A few days ago at the National Historical Archive, when I asked about obtaining copies of a 19th century record, I was told by a member of staff that the Urgent Photocopy Service (a policy that allowed archive users to obtain up to 50 copies a month within 24-48 hours) has been 'suspended indefinitely' and, perhaps as a result of this, the backlog wait time to receive any amount of copies requested through 'normal' service is now around SIX MONTHS.
In these conditions reprographic services at the principal archive operated by Spain's Ministry of Culture are not merely unworthy of the 21st century; they don't even limp up to the benchmark for the 20th century. I am certain this is not the fault of the searchroom staff; I'm not sure whether what is lacking are photocopy machines or supplemental, even temporary, staff to operate them, but neither seems like they would require a heroic effort to provide. I think this lack of material and/or human resources reveals officialdom's disinterest, if not disdain, for archives mainly but also for researchers. Let's imagine a hypothetical research project requiring work in several different archival units of records. Suppose they are especially long bundles of documents, perhaps written in one of the more challenging hands (such as the 'encadenada' script used by the Inquisition) which really puts our palaeographical skills to the test. Well, in what would be normal conditions for the year 2018, a researcher could: either request, using the Urgent Photocopy Service I mentioned above, copies of the most crucial pages in the record, have them in hand within 48 hours and then take as much time as needed to decipher them; or, take his or her own photographs of whole record (paying, if the archive charges it, the appropriate daily fee for use of a camera) and then later select and work on the passages of interest; or, order photocopies of the whole thing and then spend extra time on the records, nights and weekends - but not after having had to wait for half a year to even get started! Under current conditions the only way to work with the records at all is to spend however many hours it takes on-site at the archive, conditions detrimental in many ways to researchers: those who travel from outside Madrid will have to pay for more nights at a hotel; those who aren't students or researchers on a grant will have to take more time out from their other obligations to spend more hours sitting at a desk in the searchroom. Those who have doubts about the meaning of a specific abbreviation or have trouble making sense of some ancient record's archaic syntax won't be able to take home a copy to spend more time with, but instead will have to make snap decisions about the contents, with all the possible pitfalls that come with rushing one's work. I have no doubt that such logistical hurdles will lead to more than one research project being abandoned altogether, owing to the sharp increase in the number of hours they require researchers to spend on-site at an archive, compared to what it could and should be.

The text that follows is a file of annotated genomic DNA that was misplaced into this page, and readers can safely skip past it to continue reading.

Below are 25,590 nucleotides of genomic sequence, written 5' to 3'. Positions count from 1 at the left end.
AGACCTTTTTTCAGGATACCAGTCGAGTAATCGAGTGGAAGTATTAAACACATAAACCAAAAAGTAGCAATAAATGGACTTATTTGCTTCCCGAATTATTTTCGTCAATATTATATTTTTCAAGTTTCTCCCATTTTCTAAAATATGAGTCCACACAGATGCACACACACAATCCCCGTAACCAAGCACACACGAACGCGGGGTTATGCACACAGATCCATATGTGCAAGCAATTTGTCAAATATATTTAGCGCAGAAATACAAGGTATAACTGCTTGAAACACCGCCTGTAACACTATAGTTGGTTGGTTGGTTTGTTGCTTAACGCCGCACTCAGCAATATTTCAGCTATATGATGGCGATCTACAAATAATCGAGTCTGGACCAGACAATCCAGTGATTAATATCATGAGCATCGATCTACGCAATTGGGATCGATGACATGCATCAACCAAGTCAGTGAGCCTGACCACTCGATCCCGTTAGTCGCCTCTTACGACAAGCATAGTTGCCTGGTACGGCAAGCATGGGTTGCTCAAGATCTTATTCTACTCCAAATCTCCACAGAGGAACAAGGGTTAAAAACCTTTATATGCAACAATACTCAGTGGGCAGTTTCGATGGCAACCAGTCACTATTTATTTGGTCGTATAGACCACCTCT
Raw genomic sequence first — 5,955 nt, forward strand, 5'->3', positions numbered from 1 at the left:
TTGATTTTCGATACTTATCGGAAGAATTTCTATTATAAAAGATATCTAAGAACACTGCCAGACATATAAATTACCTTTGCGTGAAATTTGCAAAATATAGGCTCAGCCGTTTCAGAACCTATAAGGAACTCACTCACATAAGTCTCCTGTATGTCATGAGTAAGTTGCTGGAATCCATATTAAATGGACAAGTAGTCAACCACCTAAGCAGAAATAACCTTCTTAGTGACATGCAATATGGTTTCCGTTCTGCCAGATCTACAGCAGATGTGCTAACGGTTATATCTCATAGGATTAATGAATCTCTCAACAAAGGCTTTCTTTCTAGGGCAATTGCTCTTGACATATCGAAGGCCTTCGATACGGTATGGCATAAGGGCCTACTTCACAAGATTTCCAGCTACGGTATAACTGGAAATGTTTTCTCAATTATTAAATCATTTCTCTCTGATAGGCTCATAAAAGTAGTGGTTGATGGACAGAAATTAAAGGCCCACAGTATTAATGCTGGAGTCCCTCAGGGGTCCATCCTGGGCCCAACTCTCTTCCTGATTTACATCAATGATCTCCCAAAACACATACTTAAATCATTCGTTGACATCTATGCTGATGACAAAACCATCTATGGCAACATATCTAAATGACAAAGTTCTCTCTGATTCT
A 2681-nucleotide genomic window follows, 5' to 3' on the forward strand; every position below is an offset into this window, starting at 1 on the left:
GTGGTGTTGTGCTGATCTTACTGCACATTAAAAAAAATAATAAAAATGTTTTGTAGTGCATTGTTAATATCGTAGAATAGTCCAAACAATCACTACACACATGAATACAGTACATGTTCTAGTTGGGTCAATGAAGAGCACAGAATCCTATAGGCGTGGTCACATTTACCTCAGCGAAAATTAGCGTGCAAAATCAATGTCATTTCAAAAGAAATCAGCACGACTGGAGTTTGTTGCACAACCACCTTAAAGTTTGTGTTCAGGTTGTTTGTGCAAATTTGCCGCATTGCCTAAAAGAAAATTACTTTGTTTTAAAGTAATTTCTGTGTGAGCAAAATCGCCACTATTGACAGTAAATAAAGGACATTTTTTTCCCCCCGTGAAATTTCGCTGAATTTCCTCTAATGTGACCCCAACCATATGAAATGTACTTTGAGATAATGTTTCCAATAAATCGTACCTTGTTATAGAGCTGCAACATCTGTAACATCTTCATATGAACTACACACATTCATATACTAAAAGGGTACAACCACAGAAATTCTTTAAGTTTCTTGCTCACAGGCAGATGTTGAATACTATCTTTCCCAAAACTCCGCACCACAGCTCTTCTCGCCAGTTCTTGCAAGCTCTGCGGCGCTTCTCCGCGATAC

And all this when Spain's government happily pours millions into the bottomless pit of bailouts for banks and toll roads. Further comment is superfluous, shame sadly lacking.